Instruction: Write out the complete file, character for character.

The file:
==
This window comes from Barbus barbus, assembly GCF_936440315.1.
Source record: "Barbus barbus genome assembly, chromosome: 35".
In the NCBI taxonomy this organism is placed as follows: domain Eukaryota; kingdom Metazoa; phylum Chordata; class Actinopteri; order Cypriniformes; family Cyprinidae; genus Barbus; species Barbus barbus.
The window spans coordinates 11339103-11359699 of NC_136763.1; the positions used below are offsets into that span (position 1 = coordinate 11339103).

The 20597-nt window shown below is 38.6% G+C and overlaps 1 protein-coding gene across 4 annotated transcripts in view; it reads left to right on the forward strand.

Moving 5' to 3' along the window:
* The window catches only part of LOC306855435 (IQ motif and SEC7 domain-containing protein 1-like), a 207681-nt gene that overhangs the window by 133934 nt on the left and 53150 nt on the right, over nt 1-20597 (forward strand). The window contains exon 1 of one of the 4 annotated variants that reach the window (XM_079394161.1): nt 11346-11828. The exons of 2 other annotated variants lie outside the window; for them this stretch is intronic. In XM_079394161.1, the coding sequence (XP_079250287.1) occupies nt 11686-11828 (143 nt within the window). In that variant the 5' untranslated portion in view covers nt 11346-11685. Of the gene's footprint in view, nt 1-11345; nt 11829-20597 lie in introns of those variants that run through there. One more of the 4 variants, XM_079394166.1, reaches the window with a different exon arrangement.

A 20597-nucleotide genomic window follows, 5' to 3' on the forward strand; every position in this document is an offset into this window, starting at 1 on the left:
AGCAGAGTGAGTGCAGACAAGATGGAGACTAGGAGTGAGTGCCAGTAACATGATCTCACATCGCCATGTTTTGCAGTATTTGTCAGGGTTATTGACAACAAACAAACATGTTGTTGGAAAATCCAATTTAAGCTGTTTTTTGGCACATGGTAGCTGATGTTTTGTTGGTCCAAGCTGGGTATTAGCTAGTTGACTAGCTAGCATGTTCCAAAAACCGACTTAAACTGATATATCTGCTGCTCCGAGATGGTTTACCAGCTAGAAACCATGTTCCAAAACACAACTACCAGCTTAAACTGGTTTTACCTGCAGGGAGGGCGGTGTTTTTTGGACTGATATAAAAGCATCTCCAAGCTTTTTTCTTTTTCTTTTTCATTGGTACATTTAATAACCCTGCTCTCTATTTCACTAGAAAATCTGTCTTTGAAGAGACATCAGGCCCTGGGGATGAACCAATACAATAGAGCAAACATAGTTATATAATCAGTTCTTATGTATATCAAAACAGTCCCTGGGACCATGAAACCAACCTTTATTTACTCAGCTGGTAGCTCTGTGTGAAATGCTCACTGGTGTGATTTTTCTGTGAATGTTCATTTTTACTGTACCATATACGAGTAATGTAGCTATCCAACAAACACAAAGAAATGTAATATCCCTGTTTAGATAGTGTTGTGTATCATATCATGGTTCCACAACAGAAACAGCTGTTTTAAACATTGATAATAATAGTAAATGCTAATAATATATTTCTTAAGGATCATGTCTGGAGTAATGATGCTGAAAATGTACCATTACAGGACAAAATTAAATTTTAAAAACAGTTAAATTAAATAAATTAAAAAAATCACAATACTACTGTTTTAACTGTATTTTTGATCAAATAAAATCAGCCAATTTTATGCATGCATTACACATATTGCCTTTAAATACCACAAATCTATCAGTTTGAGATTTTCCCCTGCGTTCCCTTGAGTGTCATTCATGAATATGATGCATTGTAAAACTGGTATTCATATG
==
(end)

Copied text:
This window comes from Barbus barbus, assembly GCF_936440315.1.
Source record: "Barbus barbus genome assembly, chromosome: 35".
In the NCBI taxonomy this organism is placed as follows: domain Eukaryota; kingdom Metazoa; phylum Chordata; class Actinopteri; order Cypriniformes; family Cyprinidae; genus Barbus; species Barbus barbus.
The window spans coordinates 11339103-11359699 of NC_136763.1; the positions used below are offsets into that span (position 1 = coordinate 11339103).

The 20597-nt window shown below is 38.6% G+C and overlaps 1 protein-coding gene across 4 annotated transcripts in view; it reads left to right on the forward strand.

Moving 5' to 3' along the window:
* The window catches only part of LOC306855435 (IQ motif and SEC7 domain-containing protein 1-like), a 207681-nt gene that overhangs the window by 133934 nt on the left and 53150 nt on the right, over nt 1-20597 (forward strand). The window contains exon 1 of one of the 4 annotated variants that reach the window (XM_079394161.1): nt 11346-11828. The exons of 2 other annotated variants lie outside the window; for them this stretch is intronic. In XM_079394161.1, the coding sequence (XP_079250287.1) occupies nt 11686-11828 (143 nt within the window). In that variant the 5' untranslated portion in view covers nt 11346-11685. Of the gene's footprint in view, nt 1-11345; nt 11829-20597 lie in introns of those variants that run through there. One more of the 4 variants, XM_079394166.1, reaches the window with a different exon arrangement.

A 20597-nucleotide genomic window follows, 5' to 3' on the forward strand; every position in this document is an offset into this window, starting at 1 on the left:
AGCAGAGTGAGTGCAGACAAGATGGAGACTAGGAGTGAGTGCCAGTAACATGATCTCACATCGCCATGTTTTGCAGTATTTGTCAGGGTTATTGACAACAAACAAACATGTTGTTGGAAAATCCAATTTAAGCTGTTTTTTGGCACATGGTAGCTGATGTTTTGTTGGTCCAAGCTGGGTATTAGCTAGTTGACTAGCTAGCATGTTCCAAAAACCGACTTAAACTGATATATCTGCTGCTCCGAGATGGTTTACCAGCTAGAAACCATGTTCCAAAACACAACTACCAGCTTAAACTGGTTTTACCTGCAGGGAGGGCGGTGTTTTTTGGACTGATATAAAAGCATCTCCAAGCTTTTTTCTTTTTCTTTTTCATTGGTACATTTAATAACCCTGCTCTCTATTTCACTAGAAAATCTGTCTTTGAAGAGACATCAGGCCCTGGGGATGAACCAATACAATAGAGCAAACATAGTTATATAATCAGTTCTTATGTATATCAAAACAGTCCCTGGGACCATGAAACCAACCTTTATTTACTCAGCTGGTAGCTCTGTGTGAAATGCTCACTGGTGTGATTTTTCTGTGAATGTTCATTTTTACTGTACCATATACGAGTAATGTAGCTATCCAACAAACACAAAGAAATGTAATATCCCTGTTTAGATAGTGTTGTGTATCATATCATGGTTCCACAACAGAAACAGCTGTTTTAAACATTGATAATAATAGTAAATGCTAATAATATATTTCTTAAGGATCATGTCTGGAGTAATGATGCTGAAAATGTACCATTACAGGACAAAATTAAATTTTAAAAACAGTTAAATTAAATAAATTAAAAAAATCACAATACTACTGTTTTAACTGTATTTTTGATCAAATAAAATCAGCCAATTTTATGCATGCATTACACATATTGCCTTTAAATACCACAAATCTATCAGTTTGAGATTTTCCCCTGCGTTCCCTTGAGTGTCATTCATGAATATGATGCATTGTAAAACTGGTATTCATATG